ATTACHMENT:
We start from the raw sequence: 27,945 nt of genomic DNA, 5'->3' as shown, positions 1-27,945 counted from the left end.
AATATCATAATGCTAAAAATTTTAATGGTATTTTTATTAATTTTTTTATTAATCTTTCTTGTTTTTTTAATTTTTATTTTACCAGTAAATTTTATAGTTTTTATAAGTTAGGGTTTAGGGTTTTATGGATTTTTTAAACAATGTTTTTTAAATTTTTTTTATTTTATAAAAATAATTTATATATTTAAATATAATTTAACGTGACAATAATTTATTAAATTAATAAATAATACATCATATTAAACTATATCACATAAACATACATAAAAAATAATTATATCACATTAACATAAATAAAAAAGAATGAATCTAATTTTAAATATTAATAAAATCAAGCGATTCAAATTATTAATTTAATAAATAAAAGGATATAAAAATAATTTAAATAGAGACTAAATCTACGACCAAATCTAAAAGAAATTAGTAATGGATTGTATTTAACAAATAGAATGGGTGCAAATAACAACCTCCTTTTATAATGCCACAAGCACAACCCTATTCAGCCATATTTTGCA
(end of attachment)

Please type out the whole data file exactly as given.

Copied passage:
We start from the raw sequence: 27,945 nt of genomic DNA, 5'->3' as shown, positions 1-27,945 counted from the left end.
AATATCATAATGCTAAAAATTTTAATGGTATTTTTATTAATTTTTTTATTAATCTTTCTTGTTTTTTTAATTTTTATTTTACCAGTAAATTTTATAGTTTTTATAAGTTAGGGTTTAGGGTTTTATGGATTTTTTAAACAATGTTTTTTAAATTTTTTTTATTTTATAAAAATAATTTATATATTTAAATATAATTTAACGTGACAATAATTTATTAAATTAATAAATAATACATCATATTAAACTATATCACATAAACATACATAAAAAATAATTATATCACATTAACATAAATAAAAAAGAATGAATCTAATTTTAAATATTAATAAAATCAAGCGATTCAAATTATTAATTTAATAAATAAAAGGATATAAAAATAATTTAAATAGAGACTAAATCTACGACCAAATCTAAAAGAAATTAGTAATGGATTGTATTTAACAAATAGAATGGGTGCAAATAACAACCTCCTTTTATAATGCCACAAGCACAACCCTATTCAGCCATATTTTGCA